Enter the Lumina Foundation, with its “Degree Qualifications Framework” project. This conversation, including a wide variety of institutions from all regions, holds the promise of doing what Gainful Employment has not done, establishing a rough consensus on how to establish and evaluate consistent academic quality using one of the best traditions of higher education, institutional continuous improvement and accreditation. By focusing on learning outcomes connected to external standards and emphasizing institutional responsibility, the degree qualifications framework project shifts the focus from where and how the learning occurred to how much has been learned and how well it has been learned. While promoting the quality agenda, the project also shifts the conversation away from credit hours and towards learning achieved, thus raising the possibility of a more efficient degree attainment process requiring less time and money to attain the degree (see KNEXT.com as one example).
These elements – transparency, outcomes, continuous improvement, and external evaluation – are the keys to organizing the rapidly-changing landscape that surrounds and suffuses American higher education today. And rather than depending on a top-down regulatory approach, it promotes decentralized accountability tied to academic performance. That is a good thing. Colleges should be accountable for what they control: academic quality.


  1. As always, Peter makes the apparently complicated simple to address. Some of us can remember visiting academics from other institutions giving positive as well as critical advice, who would not fudge issues as their personal reputations were also at stake. Costs were shared as the visitor would in turn be visited. Allied with clearer graduate destination data, this could be an understandable AND creditable bench mark. However, the cynic in me fears the vested interests of ‘professionals’ in accreditation organisations, colleges wanting to ‘spin’ their way out of trouble, and good old inertia. Thanks for this Keith, Peter identifies that the real problem is not one of several possible solutions, but possibly one of will.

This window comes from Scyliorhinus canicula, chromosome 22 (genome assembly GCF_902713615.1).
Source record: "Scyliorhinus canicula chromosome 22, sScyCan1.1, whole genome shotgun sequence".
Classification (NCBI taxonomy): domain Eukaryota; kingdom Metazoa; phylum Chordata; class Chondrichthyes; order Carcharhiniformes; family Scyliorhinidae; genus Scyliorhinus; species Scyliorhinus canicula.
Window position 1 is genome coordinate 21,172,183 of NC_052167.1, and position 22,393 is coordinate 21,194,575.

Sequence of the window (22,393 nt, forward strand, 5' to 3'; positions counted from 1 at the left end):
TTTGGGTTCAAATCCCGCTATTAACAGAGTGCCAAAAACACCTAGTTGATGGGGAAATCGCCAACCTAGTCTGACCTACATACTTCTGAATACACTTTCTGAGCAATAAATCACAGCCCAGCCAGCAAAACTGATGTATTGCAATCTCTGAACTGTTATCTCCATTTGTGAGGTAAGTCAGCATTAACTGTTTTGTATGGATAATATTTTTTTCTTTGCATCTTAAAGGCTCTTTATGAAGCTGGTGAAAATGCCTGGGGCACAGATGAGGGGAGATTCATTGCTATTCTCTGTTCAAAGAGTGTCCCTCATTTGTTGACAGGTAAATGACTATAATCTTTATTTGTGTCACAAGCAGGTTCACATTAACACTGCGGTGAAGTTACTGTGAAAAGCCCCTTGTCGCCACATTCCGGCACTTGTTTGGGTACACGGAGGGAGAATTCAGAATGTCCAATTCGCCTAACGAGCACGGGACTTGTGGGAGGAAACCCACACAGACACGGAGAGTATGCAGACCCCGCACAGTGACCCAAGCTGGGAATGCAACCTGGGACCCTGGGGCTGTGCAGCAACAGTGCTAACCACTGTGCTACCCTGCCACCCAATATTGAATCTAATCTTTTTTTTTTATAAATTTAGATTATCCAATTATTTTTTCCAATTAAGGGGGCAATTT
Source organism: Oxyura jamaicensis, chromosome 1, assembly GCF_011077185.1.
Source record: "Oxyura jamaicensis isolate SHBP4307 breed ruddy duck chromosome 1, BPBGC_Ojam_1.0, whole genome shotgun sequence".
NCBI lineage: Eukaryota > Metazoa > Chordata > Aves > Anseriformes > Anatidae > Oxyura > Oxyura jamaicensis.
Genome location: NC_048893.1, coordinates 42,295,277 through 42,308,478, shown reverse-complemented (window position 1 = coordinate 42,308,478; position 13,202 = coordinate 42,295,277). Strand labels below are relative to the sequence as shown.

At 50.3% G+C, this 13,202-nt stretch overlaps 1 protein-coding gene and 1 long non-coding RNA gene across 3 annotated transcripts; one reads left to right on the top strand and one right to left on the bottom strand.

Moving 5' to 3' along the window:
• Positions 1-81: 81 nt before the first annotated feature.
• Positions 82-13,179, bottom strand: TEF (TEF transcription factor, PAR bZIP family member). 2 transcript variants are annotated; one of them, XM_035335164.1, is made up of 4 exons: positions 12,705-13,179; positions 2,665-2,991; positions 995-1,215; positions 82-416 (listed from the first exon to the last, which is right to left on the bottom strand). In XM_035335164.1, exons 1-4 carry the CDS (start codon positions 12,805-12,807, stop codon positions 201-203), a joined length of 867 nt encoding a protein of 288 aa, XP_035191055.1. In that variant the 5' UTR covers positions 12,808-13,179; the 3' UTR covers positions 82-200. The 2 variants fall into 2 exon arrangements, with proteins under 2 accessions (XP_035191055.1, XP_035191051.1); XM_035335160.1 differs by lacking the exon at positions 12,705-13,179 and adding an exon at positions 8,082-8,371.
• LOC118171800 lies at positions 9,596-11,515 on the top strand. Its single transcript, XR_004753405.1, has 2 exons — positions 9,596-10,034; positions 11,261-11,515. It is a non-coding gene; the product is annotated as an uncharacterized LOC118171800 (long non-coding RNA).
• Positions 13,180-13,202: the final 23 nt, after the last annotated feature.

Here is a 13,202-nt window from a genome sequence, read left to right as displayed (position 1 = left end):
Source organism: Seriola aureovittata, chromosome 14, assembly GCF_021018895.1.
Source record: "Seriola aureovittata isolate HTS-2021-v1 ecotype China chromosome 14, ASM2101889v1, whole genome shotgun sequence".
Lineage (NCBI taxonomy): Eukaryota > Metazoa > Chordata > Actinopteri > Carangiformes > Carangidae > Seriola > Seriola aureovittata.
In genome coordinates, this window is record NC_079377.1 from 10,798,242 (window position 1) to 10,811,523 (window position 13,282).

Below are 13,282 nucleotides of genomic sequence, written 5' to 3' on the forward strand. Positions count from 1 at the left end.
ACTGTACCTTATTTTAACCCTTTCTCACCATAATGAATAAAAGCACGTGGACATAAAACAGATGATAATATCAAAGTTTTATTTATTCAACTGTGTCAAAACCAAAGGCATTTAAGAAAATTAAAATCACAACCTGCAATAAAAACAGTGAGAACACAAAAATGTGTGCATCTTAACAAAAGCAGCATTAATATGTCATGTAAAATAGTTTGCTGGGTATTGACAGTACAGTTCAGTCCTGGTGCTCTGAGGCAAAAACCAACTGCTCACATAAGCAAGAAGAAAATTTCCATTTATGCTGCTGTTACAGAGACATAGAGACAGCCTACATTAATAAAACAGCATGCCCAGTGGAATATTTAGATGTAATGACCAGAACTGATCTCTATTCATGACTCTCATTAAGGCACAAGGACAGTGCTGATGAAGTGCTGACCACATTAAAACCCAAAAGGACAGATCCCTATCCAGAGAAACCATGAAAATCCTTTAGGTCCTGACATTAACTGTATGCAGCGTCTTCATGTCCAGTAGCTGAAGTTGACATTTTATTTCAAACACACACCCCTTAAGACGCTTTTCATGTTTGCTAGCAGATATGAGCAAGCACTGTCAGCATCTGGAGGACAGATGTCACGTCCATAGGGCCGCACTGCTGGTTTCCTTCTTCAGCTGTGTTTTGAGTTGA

2. Thanks for the comments, Paul. Certainly I see the opportunity for institutions to act defensively and “spin” their way out of bad assessments. Hard to avoid in any system, I imagine.
    My initial reaction to the gainful employment concept, as it is being framed in the US context, is that, first, it strikes me as a political response to criticism from the tax-base. Those that are charged with regulating the institutions do not want to be in the position of explaining why tax revenues are going toward educating people that are unable to pay back their (tax-payer funded) student loans. As you know, this became something of a hot topic in early 2011.
    Second, the gainful employment regulatory model will be harder to satisfy for those schools that cater to lower economic classes – such as, and in particular, those that attend for-profit schools. Again, most of the criticism that emerged in early 2011 was directed at for-profits whose students pay relatively high fees (primarily due to lack of state funds supporting the schools) and who often have the weakest capacity for obtaining high-paying jobs upon graduation (due to their lower academic abilities, etc).
    Peter Smith understands these issues as well as anybody – and it is for this reason, that I have been republishing his work on this site. While I’m not a policy wonk, I know enough about these issues to know that the long-term implications of these debates are significant.